Finally, Fed officials should acknowledge that at least some of the critics' suggestions have merit. For example, eliminating commercial banks' right to select a majority of each Reserve Bank's board would be a useful step in the direction of greater openness and diversity.
 
The Federal Reserve System has always been a work in progress. What the US needs now is progress in the right direction.
 
 
Read more at http://www.project-syndicate.org/commentary/federal-reserve-congressional-criticism-by-barry-eichengreen-2015-03#yC91xoGfp4DPrHra.99


Mar 9, 2015 11:51 am ET

How Far Below Zero Can Interest Rates Go?

By Greg Ip

Sweden’s Riksbank is among several major central banks to put interests rates into negative territory in recent years. Here, Riksbank chief Stefan Ingves earlier this year.
TT News Agency/Reuters

Several central banks in Europe have ventured past the frontier of conventional monetary policy by pushing some of their policy rates below zero.

This raises two interesting questions. First, how is this  possible? And second, will it work?

It has long been said that interest rates cannot go below zero because people will simply hold physical currency rather than incur a charge for leaving money in the bank. But the “zero bound” was never really zero for the simple fact that money is a pain to store and to use. As David Beckworth, who blogs at Macro and Other Market Musings, notes, what we are really interested in is the effective lower bound: the true level below which interest rates cannot go.

That number is probably negative, but how negative?

Evan Soltas, who blogs at economics & thought, says people seem willing to tolerate credit card and related fees of around 2%, and reckons people would tolerate negative interest rates of 3% before switching to cash. The European Central Bank puts the total economic cost of cash at 2.3%  of the face value of transactions.

True, much of those costs are borne by retailers or intermediaries, not households. But even households must cope with the time spent visiting the ATM and making sure they aren’t robbed. The time Danish households spent using cash was worth an estimated 1.3 billion krone (about $200 million) in 2009,  about 0.3% of GDP. The relative inconvenience of cash has grown as electronic alternatives have become ever more ubiquitous and frictionless.

But Paul Krugman at the New York Times points out that convenience is only one of the factors that people consider in weighing whether to hold cash or bonds (or bank deposits, or anything that pays interest). The other is that it’s a store of value. Cash is pretty inferior as a store of value when bank deposits pay positive interest, but clearly superior when they pay negative interest; a zero rate of return is clearly better than negative. Thus, he says, convenience is irrelevant for people who hold as money as wealth rather than for spending.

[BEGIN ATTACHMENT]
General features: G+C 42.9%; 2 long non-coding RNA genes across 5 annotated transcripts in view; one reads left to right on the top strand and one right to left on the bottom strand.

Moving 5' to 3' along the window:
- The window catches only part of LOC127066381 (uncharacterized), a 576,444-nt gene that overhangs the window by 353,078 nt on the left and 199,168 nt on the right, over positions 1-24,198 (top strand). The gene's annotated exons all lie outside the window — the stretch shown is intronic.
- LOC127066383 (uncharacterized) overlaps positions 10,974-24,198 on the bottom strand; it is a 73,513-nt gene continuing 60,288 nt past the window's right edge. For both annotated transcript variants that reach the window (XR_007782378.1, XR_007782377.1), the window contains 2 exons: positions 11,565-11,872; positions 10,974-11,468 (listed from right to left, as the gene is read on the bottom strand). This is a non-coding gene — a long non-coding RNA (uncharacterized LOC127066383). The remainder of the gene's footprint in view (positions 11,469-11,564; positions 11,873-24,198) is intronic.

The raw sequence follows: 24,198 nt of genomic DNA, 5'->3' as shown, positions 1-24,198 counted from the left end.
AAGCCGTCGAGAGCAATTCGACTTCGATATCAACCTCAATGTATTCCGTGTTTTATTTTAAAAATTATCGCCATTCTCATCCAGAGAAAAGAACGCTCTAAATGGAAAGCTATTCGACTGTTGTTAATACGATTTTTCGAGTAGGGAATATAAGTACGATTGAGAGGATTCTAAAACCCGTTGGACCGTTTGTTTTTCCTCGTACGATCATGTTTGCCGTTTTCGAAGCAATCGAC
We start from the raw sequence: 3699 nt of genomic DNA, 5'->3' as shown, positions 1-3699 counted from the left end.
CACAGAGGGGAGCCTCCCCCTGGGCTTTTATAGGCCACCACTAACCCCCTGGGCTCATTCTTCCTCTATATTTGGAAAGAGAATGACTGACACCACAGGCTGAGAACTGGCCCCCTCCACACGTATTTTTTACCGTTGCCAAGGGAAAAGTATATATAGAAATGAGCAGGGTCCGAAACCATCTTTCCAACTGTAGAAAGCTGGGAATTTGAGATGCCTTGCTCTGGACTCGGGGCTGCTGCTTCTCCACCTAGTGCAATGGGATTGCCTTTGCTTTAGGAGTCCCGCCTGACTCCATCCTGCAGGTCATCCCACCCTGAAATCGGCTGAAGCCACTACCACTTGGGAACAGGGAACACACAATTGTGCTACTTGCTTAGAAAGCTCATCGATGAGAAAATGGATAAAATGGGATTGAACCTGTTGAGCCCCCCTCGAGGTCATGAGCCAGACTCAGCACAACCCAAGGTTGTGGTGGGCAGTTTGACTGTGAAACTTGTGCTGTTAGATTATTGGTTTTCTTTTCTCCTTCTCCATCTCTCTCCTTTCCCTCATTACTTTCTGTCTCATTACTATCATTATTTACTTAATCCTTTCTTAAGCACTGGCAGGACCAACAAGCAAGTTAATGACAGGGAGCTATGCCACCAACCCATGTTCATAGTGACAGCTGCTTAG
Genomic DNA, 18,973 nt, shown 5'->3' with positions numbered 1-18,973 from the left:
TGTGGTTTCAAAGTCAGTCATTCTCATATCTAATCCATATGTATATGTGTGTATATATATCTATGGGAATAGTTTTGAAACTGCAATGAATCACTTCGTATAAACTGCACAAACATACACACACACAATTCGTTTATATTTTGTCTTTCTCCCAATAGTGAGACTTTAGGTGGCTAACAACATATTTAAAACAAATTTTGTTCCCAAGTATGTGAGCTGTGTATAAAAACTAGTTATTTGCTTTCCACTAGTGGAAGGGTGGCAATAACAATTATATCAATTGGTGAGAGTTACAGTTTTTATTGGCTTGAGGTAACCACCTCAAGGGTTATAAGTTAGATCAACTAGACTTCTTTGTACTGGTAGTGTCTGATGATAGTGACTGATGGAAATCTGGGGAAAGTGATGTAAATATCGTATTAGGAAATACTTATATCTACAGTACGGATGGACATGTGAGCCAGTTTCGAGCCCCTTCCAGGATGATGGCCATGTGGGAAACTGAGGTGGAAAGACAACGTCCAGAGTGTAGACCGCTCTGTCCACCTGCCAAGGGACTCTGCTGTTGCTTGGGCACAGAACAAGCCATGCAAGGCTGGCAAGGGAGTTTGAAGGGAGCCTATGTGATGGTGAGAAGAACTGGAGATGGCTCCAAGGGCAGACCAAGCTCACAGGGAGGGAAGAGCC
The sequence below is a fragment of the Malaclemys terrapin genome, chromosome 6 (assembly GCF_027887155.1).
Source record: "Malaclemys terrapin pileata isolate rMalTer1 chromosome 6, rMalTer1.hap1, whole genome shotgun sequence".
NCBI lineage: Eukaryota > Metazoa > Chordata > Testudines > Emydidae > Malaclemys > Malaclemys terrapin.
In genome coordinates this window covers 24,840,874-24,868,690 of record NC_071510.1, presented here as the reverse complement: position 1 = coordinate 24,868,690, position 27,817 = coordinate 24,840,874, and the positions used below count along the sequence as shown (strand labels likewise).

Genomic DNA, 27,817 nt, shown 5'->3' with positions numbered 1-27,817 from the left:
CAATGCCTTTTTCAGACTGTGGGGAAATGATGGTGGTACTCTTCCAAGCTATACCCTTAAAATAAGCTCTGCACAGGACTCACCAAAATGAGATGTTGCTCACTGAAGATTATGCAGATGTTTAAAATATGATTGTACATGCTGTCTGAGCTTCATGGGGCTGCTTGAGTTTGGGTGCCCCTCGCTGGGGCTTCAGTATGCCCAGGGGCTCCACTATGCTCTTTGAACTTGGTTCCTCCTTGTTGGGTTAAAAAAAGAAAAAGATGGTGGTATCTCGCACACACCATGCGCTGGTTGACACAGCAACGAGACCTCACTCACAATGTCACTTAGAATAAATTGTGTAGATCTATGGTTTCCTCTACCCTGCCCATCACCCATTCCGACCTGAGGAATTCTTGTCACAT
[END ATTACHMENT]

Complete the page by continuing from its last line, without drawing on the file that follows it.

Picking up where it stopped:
All true, but even those who hold currency as wealth must consider the hassles if they opted for paper currency. Big investors, corporations, banks and governments hold hundreds of millions of dollars, even billions, as cash.

Even when these people aren’t spending cash, they’re using it to settle huge sums with each over night to facilitate trillions of dollars in payments. Keeping this money in the form of deposits or bonds makes transacting these sums relatively easy thanks to a complex, well-developed payments and settlement infrastructure. An alternative system based on physical currency would require setting up storage houses of currency and shuttling large mounds of it between them.

This is clearly feasible. A century ago, the world’s central banks settled gold payments among themselves by moving ingots from one vault below the Federal Reserve Bank of New York to another. It’s not hard to imagine a clever financial innovator buying up a billion Swiss francs in currency, putting it in a storage house, and selling depository receipts that could then become a tradeable instrument, much like money market mutual fund shares. To make the considerable upfront costs of such a parallel payments system worthwhile would require interest rates to be both negative enough, and to stay negative for long enough.

Here, it’s important to note that while the headline interest rates central banks have established can be quite negative, it is not always indicative of what is being charged. When Sweden’s Riksbank lowered its excess deposit rate to minus .85%, for example, it also reintroduced a “fine-tuning corridor,” which keeps the deposit rate between minus 0.1% and minus 0.2%.